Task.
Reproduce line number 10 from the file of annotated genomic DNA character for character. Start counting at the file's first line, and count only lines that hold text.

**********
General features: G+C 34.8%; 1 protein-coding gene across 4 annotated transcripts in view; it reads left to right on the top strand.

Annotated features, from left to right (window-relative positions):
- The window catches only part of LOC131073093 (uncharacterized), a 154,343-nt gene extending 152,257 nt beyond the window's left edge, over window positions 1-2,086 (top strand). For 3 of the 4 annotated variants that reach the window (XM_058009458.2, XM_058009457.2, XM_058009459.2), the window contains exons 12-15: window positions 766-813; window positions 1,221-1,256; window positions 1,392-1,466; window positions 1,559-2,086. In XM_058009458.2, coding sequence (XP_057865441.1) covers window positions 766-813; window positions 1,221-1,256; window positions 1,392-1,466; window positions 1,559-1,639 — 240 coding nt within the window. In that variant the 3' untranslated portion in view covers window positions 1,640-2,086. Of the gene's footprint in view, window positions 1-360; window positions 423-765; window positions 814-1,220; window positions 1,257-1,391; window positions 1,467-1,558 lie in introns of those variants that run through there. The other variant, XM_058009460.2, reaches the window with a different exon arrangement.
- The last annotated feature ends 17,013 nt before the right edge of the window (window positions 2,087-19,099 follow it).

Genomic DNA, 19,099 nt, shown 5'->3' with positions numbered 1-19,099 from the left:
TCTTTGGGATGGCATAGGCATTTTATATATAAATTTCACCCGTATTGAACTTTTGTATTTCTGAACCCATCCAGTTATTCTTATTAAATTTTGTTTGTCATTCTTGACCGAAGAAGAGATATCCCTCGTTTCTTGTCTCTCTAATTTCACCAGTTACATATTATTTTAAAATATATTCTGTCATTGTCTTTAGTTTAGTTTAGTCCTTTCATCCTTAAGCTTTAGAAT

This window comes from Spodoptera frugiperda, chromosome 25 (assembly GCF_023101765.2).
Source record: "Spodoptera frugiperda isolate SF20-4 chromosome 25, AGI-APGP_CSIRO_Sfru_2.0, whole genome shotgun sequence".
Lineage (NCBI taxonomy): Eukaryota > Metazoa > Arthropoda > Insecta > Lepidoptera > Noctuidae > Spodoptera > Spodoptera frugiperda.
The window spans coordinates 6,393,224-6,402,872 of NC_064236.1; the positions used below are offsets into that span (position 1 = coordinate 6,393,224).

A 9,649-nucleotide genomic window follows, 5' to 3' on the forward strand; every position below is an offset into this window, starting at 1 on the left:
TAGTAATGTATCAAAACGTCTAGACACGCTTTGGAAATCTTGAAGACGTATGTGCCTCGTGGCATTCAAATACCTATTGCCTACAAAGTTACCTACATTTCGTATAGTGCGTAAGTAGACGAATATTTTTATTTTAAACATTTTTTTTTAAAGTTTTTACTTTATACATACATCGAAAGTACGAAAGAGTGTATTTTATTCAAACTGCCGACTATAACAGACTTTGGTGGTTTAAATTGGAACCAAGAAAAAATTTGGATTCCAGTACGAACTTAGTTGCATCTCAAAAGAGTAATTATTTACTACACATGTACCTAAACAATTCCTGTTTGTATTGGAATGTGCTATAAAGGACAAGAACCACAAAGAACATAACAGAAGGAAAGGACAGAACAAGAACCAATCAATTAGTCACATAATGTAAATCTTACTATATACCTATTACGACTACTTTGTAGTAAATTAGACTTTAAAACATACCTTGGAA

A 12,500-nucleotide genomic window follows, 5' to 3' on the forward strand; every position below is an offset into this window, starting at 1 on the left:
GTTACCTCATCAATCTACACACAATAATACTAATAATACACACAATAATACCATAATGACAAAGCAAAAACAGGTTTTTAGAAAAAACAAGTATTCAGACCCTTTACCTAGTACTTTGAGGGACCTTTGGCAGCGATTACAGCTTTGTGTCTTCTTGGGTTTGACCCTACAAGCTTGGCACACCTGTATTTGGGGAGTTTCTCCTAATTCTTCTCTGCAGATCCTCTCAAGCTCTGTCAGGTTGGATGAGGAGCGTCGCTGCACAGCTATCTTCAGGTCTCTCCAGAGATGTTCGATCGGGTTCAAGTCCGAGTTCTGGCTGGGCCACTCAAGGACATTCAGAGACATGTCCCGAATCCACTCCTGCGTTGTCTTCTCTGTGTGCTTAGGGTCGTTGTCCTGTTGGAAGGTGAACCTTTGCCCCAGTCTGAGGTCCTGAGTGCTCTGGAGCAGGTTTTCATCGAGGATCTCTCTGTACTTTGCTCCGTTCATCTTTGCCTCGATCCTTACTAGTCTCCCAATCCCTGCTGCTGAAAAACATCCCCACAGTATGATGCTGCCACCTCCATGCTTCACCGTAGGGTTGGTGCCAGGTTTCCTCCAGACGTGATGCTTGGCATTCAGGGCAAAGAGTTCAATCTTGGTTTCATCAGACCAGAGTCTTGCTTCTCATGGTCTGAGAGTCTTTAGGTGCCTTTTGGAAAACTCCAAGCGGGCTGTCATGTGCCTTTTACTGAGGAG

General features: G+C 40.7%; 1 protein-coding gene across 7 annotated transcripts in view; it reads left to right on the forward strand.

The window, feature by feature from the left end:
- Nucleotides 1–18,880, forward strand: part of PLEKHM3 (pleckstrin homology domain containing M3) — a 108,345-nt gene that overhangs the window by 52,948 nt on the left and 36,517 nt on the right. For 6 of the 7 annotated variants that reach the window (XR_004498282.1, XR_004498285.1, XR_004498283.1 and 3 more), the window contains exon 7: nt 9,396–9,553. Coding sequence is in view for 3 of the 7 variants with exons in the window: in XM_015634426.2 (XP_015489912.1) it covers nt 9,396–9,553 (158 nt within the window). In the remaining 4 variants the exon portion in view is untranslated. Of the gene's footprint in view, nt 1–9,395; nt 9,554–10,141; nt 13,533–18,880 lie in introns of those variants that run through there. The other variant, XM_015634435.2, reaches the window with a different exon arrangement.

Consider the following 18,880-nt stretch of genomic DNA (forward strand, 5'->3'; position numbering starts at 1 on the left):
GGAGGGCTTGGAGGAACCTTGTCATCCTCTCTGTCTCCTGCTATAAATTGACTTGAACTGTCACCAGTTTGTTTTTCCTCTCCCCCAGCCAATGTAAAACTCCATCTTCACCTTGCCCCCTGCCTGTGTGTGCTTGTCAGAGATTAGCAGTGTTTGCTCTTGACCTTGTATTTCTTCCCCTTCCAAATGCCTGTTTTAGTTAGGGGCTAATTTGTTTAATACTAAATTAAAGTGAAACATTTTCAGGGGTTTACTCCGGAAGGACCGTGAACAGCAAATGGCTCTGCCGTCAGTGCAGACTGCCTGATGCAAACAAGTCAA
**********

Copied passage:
The window spans coordinates 6,393,224-6,402,872 of NC_064236.1; the positions used below are offsets into that span (position 1 = coordinate 6,393,224).